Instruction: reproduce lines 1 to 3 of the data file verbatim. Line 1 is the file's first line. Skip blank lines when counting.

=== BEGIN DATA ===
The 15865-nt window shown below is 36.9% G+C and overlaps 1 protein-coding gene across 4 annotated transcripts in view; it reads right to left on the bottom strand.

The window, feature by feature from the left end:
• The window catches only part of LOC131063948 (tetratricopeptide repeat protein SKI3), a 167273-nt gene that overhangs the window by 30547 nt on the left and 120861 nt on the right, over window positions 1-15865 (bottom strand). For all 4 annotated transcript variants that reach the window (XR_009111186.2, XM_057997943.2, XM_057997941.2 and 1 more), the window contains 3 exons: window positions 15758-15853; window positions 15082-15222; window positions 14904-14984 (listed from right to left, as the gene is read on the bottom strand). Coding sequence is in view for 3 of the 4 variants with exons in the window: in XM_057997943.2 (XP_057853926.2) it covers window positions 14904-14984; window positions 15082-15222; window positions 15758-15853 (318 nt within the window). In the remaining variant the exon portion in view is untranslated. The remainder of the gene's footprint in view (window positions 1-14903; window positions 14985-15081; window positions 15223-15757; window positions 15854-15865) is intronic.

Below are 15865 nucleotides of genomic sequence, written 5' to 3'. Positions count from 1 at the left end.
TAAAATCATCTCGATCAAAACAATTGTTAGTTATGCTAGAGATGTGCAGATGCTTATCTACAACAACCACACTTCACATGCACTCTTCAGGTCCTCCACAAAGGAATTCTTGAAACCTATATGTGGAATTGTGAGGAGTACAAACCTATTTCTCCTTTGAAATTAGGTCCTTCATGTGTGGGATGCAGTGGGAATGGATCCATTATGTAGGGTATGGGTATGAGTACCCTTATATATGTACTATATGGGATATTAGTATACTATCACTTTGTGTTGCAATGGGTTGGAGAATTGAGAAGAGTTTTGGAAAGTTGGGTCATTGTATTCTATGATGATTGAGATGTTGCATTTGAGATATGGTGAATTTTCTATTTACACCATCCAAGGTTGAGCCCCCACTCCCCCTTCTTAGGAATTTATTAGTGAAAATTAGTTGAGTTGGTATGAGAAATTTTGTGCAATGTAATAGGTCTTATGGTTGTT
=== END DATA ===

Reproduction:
The 15865-nt window shown below is 36.9% G+C and overlaps 1 protein-coding gene across 4 annotated transcripts in view; it reads right to left on the bottom strand.

The window, feature by feature from the left end:
• The window catches only part of LOC131063948 (tetratricopeptide repeat protein SKI3), a 167273-nt gene that overhangs the window by 30547 nt on the left and 120861 nt on the right, over window positions 1-15865 (bottom strand). For all 4 annotated transcript variants that reach the window (XR_009111186.2, XM_057997943.2, XM_057997941.2 and 1 more), the window contains 3 exons: window positions 15758-15853; window positions 15082-15222; window positions 14904-14984 (listed from right to left, as the gene is read on the bottom strand). Coding sequence is in view for 3 of the 4 variants with exons in the window: in XM_057997943.2 (XP_057853926.2) it covers window positions 14904-14984; window positions 15082-15222; window positions 15758-15853 (318 nt within the window). In the remaining variant the exon portion in view is untranslated. The remainder of the gene's footprint in view (window positions 1-14903; window positions 14985-15081; window positions 15223-15757; window positions 15854-15865) is intronic.